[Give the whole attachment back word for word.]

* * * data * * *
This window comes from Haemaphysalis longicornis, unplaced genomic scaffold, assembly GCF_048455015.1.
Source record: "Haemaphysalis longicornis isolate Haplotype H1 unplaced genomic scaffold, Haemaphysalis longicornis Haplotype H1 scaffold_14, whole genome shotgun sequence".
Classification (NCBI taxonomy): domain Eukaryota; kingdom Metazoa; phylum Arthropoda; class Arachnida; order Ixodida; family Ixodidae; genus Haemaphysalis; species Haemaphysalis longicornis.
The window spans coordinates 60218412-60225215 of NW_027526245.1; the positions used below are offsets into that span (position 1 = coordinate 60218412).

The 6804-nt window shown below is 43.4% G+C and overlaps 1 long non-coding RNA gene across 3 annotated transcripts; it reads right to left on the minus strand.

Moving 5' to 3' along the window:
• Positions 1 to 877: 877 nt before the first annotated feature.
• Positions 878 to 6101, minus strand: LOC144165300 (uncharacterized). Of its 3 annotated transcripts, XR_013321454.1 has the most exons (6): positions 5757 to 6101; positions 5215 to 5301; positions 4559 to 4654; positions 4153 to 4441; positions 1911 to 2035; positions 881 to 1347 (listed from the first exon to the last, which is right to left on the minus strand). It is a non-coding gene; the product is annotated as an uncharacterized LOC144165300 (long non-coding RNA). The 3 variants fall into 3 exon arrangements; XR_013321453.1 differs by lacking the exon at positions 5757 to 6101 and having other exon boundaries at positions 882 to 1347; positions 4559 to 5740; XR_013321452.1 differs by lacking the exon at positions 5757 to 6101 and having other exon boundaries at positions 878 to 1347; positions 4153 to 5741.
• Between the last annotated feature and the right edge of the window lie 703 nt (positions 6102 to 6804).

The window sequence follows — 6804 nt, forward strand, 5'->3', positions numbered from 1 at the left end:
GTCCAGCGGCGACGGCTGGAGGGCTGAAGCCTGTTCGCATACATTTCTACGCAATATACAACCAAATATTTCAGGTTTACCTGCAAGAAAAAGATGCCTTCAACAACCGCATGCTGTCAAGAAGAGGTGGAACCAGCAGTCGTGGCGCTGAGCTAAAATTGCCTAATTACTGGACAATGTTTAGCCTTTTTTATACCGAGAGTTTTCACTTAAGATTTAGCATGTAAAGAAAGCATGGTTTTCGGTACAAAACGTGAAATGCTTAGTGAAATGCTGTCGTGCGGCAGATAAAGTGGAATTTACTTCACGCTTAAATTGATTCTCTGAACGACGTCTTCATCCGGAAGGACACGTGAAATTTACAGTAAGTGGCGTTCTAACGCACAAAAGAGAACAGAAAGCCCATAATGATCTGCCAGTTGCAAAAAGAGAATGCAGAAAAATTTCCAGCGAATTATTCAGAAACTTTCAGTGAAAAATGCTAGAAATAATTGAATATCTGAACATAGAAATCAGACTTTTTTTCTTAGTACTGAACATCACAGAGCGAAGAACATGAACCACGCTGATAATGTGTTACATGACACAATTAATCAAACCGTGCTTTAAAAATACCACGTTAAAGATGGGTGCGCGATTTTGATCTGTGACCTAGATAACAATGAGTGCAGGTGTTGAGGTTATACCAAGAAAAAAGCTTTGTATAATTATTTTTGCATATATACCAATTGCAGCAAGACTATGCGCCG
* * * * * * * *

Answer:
This window comes from Haemaphysalis longicornis, unplaced genomic scaffold, assembly GCF_048455015.1.
Source record: "Haemaphysalis longicornis isolate Haplotype H1 unplaced genomic scaffold, Haemaphysalis longicornis Haplotype H1 scaffold_14, whole genome shotgun sequence".
Classification (NCBI taxonomy): domain Eukaryota; kingdom Metazoa; phylum Arthropoda; class Arachnida; order Ixodida; family Ixodidae; genus Haemaphysalis; species Haemaphysalis longicornis.
The window spans coordinates 60218412-60225215 of NW_027526245.1; the positions used below are offsets into that span (position 1 = coordinate 60218412).

The 6804-nt window shown below is 43.4% G+C and overlaps 1 long non-coding RNA gene across 3 annotated transcripts; it reads right to left on the minus strand.

Moving 5' to 3' along the window:
• Positions 1 to 877: 877 nt before the first annotated feature.
• Positions 878 to 6101, minus strand: LOC144165300 (uncharacterized). Of its 3 annotated transcripts, XR_013321454.1 has the most exons (6): positions 5757 to 6101; positions 5215 to 5301; positions 4559 to 4654; positions 4153 to 4441; positions 1911 to 2035; positions 881 to 1347 (listed from the first exon to the last, which is right to left on the minus strand). It is a non-coding gene; the product is annotated as an uncharacterized LOC144165300 (long non-coding RNA). The 3 variants fall into 3 exon arrangements; XR_013321453.1 differs by lacking the exon at positions 5757 to 6101 and having other exon boundaries at positions 882 to 1347; positions 4559 to 5740; XR_013321452.1 differs by lacking the exon at positions 5757 to 6101 and having other exon boundaries at positions 878 to 1347; positions 4153 to 5741.
• Between the last annotated feature and the right edge of the window lie 703 nt (positions 6102 to 6804).

The window sequence follows — 6804 nt, forward strand, 5'->3', positions numbered from 1 at the left end:
GTCCAGCGGCGACGGCTGGAGGGCTGAAGCCTGTTCGCATACATTTCTACGCAATATACAACCAAATATTTCAGGTTTACCTGCAAGAAAAAGATGCCTTCAACAACCGCATGCTGTCAAGAAGAGGTGGAACCAGCAGTCGTGGCGCTGAGCTAAAATTGCCTAATTACTGGACAATGTTTAGCCTTTTTTATACCGAGAGTTTTCACTTAAGATTTAGCATGTAAAGAAAGCATGGTTTTCGGTACAAAACGTGAAATGCTTAGTGAAATGCTGTCGTGCGGCAGATAAAGTGGAATTTACTTCACGCTTAAATTGATTCTCTGAACGACGTCTTCATCCGGAAGGACACGTGAAATTTACAGTAAGTGGCGTTCTAACGCACAAAAGAGAACAGAAAGCCCATAATGATCTGCCAGTTGCAAAAAGAGAATGCAGAAAAATTTCCAGCGAATTATTCAGAAACTTTCAGTGAAAAATGCTAGAAATAATTGAATATCTGAACATAGAAATCAGACTTTTTTTCTTAGTACTGAACATCACAGAGCGAAGAACATGAACCACGCTGATAATGTGTTACATGACACAATTAATCAAACCGTGCTTTAAAAATACCACGTTAAAGATGGGTGCGCGATTTTGATCTGTGACCTAGATAACAATGAGTGCAGGTGTTGAGGTTATACCAAGAAAAAAGCTTTGTATAATTATTTTTGCATATATACCAATTGCAGCAAGACTATGCGCCG